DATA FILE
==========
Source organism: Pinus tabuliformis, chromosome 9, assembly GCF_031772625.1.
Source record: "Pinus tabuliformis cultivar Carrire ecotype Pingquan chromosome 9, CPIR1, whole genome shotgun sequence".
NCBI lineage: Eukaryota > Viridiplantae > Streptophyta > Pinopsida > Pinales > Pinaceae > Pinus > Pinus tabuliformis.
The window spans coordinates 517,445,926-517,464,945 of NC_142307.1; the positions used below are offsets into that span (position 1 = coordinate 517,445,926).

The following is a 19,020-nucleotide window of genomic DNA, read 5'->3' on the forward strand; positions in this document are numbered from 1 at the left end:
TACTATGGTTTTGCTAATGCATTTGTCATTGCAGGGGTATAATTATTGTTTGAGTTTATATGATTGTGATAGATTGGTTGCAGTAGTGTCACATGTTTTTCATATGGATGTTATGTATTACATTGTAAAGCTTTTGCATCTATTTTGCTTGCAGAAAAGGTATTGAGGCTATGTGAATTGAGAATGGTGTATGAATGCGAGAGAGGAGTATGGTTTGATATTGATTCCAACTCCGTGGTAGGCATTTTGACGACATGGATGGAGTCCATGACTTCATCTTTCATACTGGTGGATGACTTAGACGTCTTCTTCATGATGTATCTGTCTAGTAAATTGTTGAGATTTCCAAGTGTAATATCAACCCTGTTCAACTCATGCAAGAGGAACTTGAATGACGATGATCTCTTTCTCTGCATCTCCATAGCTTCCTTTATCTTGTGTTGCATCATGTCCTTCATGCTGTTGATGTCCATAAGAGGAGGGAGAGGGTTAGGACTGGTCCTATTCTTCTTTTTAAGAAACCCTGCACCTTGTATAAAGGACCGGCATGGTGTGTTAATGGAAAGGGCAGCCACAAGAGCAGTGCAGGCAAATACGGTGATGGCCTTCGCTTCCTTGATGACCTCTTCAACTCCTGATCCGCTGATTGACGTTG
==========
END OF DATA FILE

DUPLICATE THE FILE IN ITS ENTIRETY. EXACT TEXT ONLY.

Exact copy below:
Source organism: Pinus tabuliformis, chromosome 9, assembly GCF_031772625.1.
Source record: "Pinus tabuliformis cultivar Carrire ecotype Pingquan chromosome 9, CPIR1, whole genome shotgun sequence".
NCBI lineage: Eukaryota > Viridiplantae > Streptophyta > Pinopsida > Pinales > Pinaceae > Pinus > Pinus tabuliformis.
The window spans coordinates 517,445,926-517,464,945 of NC_142307.1; the positions used below are offsets into that span (position 1 = coordinate 517,445,926).

The following is a 19,020-nucleotide window of genomic DNA, read 5'->3' on the forward strand; positions in this document are numbered from 1 at the left end:
TACTATGGTTTTGCTAATGCATTTGTCATTGCAGGGGTATAATTATTGTTTGAGTTTATATGATTGTGATAGATTGGTTGCAGTAGTGTCACATGTTTTTCATATGGATGTTATGTATTACATTGTAAAGCTTTTGCATCTATTTTGCTTGCAGAAAAGGTATTGAGGCTATGTGAATTGAGAATGGTGTATGAATGCGAGAGAGGAGTATGGTTTGATATTGATTCCAACTCCGTGGTAGGCATTTTGACGACATGGATGGAGTCCATGACTTCATCTTTCATACTGGTGGATGACTTAGACGTCTTCTTCATGATGTATCTGTCTAGTAAATTGTTGAGATTTCCAAGTGTAATATCAACCCTGTTCAACTCATGCAAGAGGAACTTGAATGACGATGATCTCTTTCTCTGCATCTCCATAGCTTCCTTTATCTTGTGTTGCATCATGTCCTTCATGCTGTTGATGTCCATAAGAGGAGGGAGAGGGTTAGGACTGGTCCTATTCTTCTTTTTAAGAAACCCTGCACCTTGTATAAAGGACCGGCATGGTGTGTTAATGGAAAGGGCAGCCACAAGAGCAGTGCAGGCAAATACGGTGATGGCCTTCGCTTCCTTGATGACCTCTTCAACTCCTGATCCGCTGATTGACGTTG